The catastrophic failure of Texas’ power grid as temperatures plummeted Sunday evening wasn’t an unforeseen possibility, Rather, it was an issue some had warned state officials about for years, according to at least one energy expert.
The problems causing millions of customers to go more than 24 hours without power during some of the coldest days on record can’t be blamed on issues like wind turbines freezing, said Ed Hirs, a University of Houston Energy Fellow and professor of energy economics.
Instead, they have everything to do with how the system is structured in Texas, Hirs said.
“In the state’s enthusiasm for deregulating the electric market, the legislature and then-Gov. George Bush re-created an old-style Soviet Union purchasing bureau, called ERCOT,” Hirs said.
The Electric Reliability Council of Texas, or ERCOT, is charged with overseeing the state’s power grid. Texas receives most of its power via the Texas Interconnection, a power grid separate from the rest of the country.
Officials with the Electric Reliability Council on Tuesday morning announced they expected they might be able to restore some customers by the afternoon because of additional wind and solar output, combined with more thermal generation.
But the number of outages remained high Tuesday afternoon, officials said.
Calls and emails to Electric Reliability Council’s media relations line went unreturned.
Speaker of the Texas House Dade Phelan, R-Beaumont, on Tuesday called for joint hearings with the House state affairs and energy resource committees to review what led to the statewide blackouts.
Phelan set a tentative date for Feb. 25 for the hearing.
“We must cut through the finger-pointing and hear directly from stakeholders about the factors that contributed to generation staying down at a time when families needed it most,” Phelan said.
Hirs, meanwhile, audibly laughed when asked when he thought the system might return to normal.
Texas’ power grid for years has suffered because generators that were unable to earn a return on capital went offline, and there was little incentive to reinvest and keep equipment in good working condition, Hirs said.
“They’ve structured everything the wrong way, and it’s come home to roost,” Hirs said.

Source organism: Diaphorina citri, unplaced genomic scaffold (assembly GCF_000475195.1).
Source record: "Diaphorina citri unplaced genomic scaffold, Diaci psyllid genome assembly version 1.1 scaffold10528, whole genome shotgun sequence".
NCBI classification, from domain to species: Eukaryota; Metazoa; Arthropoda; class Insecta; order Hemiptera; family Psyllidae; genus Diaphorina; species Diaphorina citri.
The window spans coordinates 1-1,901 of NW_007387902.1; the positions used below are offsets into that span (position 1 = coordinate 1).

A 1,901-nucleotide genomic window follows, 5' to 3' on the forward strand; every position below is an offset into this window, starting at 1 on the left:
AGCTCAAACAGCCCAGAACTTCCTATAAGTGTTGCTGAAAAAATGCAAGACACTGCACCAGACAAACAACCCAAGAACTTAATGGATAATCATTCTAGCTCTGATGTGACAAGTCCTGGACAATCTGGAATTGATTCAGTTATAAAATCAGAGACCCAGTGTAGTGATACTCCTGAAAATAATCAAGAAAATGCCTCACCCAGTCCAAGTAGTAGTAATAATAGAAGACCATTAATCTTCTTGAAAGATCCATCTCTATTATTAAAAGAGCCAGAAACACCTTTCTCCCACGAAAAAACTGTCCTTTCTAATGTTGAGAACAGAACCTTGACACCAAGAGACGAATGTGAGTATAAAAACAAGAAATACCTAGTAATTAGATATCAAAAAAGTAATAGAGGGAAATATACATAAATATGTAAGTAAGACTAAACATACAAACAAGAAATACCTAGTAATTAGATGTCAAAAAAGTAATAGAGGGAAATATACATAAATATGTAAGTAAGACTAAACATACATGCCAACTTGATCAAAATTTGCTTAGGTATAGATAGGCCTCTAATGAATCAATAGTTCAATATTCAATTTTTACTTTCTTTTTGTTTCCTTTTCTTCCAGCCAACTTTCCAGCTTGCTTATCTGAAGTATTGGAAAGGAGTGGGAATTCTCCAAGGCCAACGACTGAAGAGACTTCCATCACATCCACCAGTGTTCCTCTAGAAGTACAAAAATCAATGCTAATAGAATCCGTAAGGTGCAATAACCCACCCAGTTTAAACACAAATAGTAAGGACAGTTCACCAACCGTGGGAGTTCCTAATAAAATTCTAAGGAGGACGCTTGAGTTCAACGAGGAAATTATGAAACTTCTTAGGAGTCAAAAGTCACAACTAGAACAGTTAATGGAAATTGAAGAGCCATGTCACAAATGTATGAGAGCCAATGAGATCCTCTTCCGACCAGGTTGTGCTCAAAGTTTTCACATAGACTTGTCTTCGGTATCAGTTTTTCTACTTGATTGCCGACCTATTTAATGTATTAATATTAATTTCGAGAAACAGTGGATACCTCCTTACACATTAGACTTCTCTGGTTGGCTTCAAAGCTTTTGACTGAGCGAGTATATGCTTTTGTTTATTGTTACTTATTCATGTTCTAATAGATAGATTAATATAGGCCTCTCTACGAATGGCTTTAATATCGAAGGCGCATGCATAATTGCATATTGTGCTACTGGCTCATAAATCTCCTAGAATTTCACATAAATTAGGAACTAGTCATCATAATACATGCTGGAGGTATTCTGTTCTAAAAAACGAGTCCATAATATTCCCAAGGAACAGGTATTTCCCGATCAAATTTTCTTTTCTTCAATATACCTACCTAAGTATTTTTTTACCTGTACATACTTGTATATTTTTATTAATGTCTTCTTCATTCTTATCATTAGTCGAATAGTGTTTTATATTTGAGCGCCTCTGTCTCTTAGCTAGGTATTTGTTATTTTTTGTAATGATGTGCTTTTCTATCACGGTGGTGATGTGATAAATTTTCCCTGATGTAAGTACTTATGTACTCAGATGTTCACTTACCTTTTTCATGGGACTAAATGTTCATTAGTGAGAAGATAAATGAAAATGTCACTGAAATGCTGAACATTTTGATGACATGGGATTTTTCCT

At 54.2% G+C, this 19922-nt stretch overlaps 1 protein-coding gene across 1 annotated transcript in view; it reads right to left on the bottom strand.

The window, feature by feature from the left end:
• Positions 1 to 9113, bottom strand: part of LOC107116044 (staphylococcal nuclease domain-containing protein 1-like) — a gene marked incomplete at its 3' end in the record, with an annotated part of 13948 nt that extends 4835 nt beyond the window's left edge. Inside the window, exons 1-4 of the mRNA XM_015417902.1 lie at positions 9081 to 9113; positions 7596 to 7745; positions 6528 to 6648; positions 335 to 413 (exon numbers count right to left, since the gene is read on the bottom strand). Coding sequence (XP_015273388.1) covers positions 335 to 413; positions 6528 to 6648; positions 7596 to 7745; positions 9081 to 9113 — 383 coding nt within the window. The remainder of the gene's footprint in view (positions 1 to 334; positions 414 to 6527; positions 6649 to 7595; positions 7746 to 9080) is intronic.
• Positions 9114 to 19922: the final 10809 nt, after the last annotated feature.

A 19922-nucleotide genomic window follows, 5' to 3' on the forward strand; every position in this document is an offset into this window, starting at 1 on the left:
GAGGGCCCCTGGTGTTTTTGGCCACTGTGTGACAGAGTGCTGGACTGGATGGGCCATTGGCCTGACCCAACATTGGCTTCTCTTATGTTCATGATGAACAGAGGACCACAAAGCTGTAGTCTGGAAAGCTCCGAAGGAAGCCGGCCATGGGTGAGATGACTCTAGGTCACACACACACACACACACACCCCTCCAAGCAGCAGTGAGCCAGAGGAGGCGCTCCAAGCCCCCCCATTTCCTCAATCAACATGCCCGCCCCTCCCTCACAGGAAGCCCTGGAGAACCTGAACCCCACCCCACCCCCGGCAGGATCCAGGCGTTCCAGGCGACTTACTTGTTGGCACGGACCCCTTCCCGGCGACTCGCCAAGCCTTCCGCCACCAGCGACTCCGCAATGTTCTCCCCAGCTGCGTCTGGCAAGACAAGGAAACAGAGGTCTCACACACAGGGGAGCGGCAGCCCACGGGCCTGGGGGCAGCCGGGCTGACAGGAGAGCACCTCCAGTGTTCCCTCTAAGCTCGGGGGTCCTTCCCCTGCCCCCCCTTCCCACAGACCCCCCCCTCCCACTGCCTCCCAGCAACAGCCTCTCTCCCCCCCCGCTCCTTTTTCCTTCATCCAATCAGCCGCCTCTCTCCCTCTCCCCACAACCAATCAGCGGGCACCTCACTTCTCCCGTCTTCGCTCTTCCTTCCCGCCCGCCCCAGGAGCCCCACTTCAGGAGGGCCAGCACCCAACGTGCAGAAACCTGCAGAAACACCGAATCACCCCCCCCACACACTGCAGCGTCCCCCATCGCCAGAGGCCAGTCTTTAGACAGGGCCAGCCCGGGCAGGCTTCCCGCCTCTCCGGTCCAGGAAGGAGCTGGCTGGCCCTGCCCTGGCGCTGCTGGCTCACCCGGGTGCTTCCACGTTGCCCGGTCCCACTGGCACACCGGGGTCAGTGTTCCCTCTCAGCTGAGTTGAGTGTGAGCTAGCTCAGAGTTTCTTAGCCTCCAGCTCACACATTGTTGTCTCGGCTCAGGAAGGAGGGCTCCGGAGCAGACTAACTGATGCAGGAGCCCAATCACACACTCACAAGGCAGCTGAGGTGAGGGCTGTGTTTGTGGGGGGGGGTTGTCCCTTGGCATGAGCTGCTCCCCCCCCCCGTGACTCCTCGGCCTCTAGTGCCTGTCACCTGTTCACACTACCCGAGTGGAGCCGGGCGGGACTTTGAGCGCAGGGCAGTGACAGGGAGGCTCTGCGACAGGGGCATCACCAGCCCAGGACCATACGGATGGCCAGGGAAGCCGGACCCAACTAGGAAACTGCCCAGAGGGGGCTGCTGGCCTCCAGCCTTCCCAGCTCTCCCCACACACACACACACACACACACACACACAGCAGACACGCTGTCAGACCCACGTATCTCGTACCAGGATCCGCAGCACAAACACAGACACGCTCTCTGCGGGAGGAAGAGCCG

Even now, there’s every incentive for generators to hold back on power because they make more during emergencies, Hirs said.
“Why would you put all your generation capacity online, available to the grid, if you’re only going to get a lower price?” Hirs said.
Some elected officials, such as state Rep. Mayes Middleton, R-Galveston, blamed wind energy and other issues for the week’s blackouts.
“There are a lot of upset people all over the state right now,” Middleton said Monday evening. “We know wind energy played a role in this, clearly. Wind energy capacity is normally over 20 percent of the state’s capacity. It’s down to 2.5 percent of its normal capacity. We’re going to have a lot of issues that we’re going to have to fix.”
Hirs had one word for claims that frozen wind turbines and solar panels are to blame for the issue: “Bullshit.”
Hirs asked to be quoted on that, specifically.
Essentially, so little of the state’s power is based on solar and wind turbines that the loss of them alone cannot explain what happened, Hirs said.
“The resiliency of the grid relies on legacy generators,” Hirs said, referring mainly to coal- and natural-gas fired plants.
Peak demand on the state’s power grid hovers around 70 gigawatts or 74 gigawatts during August and September but averages about 45 gigawatts over the year, Hirs said. Ordinarily, marginal plants operating during the summer will shut down.
But it’s not as if this cold snap is unprecedented, Hirs said. Some parts of Texas experienced a similar collapse of the state’s power grid in 2011, including the medical center in Dallas.
“How many people will get injured and die because of this?” Hirs asked. “We still don’t know. But this is a deadly serious problem.”
And one that Texas officials, until now, have been unwilling to consider seriously, Hirs said.